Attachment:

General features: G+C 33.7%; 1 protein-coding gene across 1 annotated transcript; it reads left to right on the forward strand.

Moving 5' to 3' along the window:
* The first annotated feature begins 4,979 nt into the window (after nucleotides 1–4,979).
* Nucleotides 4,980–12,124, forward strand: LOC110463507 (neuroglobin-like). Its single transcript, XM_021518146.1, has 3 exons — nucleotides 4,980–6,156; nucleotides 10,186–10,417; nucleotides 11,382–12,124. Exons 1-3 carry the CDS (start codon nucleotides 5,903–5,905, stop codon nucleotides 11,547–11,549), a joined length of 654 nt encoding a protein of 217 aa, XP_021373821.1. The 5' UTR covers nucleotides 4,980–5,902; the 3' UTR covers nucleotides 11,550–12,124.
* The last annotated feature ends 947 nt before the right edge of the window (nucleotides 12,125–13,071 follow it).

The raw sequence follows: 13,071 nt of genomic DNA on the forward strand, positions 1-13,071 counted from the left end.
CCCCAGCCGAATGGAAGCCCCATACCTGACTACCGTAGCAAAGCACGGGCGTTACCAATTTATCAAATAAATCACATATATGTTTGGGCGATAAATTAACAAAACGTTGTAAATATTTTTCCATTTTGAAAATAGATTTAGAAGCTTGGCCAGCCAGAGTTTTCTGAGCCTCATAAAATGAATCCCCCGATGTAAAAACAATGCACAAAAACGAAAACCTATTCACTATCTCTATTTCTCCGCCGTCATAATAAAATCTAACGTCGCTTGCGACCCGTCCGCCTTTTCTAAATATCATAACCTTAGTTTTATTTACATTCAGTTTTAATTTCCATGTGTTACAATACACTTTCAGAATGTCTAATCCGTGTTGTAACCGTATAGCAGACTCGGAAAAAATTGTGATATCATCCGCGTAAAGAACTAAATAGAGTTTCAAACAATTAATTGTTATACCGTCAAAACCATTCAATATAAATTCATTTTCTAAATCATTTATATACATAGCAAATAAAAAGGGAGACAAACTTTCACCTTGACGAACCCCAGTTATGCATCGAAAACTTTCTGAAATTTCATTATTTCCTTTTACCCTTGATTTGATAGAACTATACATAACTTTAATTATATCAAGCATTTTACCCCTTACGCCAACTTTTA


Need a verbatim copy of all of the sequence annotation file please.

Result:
General features: G+C 33.7%; 1 protein-coding gene across 1 annotated transcript; it reads left to right on the forward strand.

Moving 5' to 3' along the window:
* The first annotated feature begins 4,979 nt into the window (after nucleotides 1–4,979).
* Nucleotides 4,980–12,124, forward strand: LOC110463507 (neuroglobin-like). Its single transcript, XM_021518146.1, has 3 exons — nucleotides 4,980–6,156; nucleotides 10,186–10,417; nucleotides 11,382–12,124. Exons 1-3 carry the CDS (start codon nucleotides 5,903–5,905, stop codon nucleotides 11,547–11,549), a joined length of 654 nt encoding a protein of 217 aa, XP_021373821.1. The 5' UTR covers nucleotides 4,980–5,902; the 3' UTR covers nucleotides 11,550–12,124.
* The last annotated feature ends 947 nt before the right edge of the window (nucleotides 12,125–13,071 follow it).

The raw sequence follows: 13,071 nt of genomic DNA on the forward strand, positions 1-13,071 counted from the left end.
CCCCAGCCGAATGGAAGCCCCATACCTGACTACCGTAGCAAAGCACGGGCGTTACCAATTTATCAAATAAATCACATATATGTTTGGGCGATAAATTAACAAAACGTTGTAAATATTTTTCCATTTTGAAAATAGATTTAGAAGCTTGGCCAGCCAGAGTTTTCTGAGCCTCATAAAATGAATCCCCCGATGTAAAAACAATGCACAAAAACGAAAACCTATTCACTATCTCTATTTCTCCGCCGTCATAATAAAATCTAACGTCGCTTGCGACCCGTCCGCCTTTTCTAAATATCATAACCTTAGTTTTATTTACATTCAGTTTTAATTTCCATGTGTTACAATACACTTTCAGAATGTCTAATCCGTGTTGTAACCGTATAGCAGACTCGGAAAAAATTGTGATATCATCCGCGTAAAGAACTAAATAGAGTTTCAAACAATTAATTGTTATACCGTCAAAACCATTCAATATAAATTCATTTTCTAAATCATTTATATACATAGCAAATAAAAAGGGAGACAAACTTTCACCTTGACGAACCCCAGTTATGCATCGAAAACTTTCTGAAATTTCATTATTTCCTTTTACCCTTGATTTGATAGAACTATACATAACTTTAATTATATCAAGCATTTTACCCCTTACGCCAACTTTTA